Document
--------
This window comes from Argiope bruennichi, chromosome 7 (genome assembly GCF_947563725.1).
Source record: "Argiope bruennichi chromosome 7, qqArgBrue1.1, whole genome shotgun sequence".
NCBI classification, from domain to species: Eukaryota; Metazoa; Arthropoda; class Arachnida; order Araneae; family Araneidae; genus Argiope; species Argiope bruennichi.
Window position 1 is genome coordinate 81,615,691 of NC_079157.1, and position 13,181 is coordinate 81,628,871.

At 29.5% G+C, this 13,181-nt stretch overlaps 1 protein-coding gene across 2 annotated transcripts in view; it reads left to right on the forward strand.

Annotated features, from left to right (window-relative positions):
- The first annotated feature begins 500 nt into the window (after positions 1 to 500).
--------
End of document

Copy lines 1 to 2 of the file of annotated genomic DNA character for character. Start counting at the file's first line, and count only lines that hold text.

This window comes from Argiope bruennichi, chromosome 7 (genome assembly GCF_947563725.1).
Source record: "Argiope bruennichi chromosome 7, qqArgBrue1.1, whole genome shotgun sequence".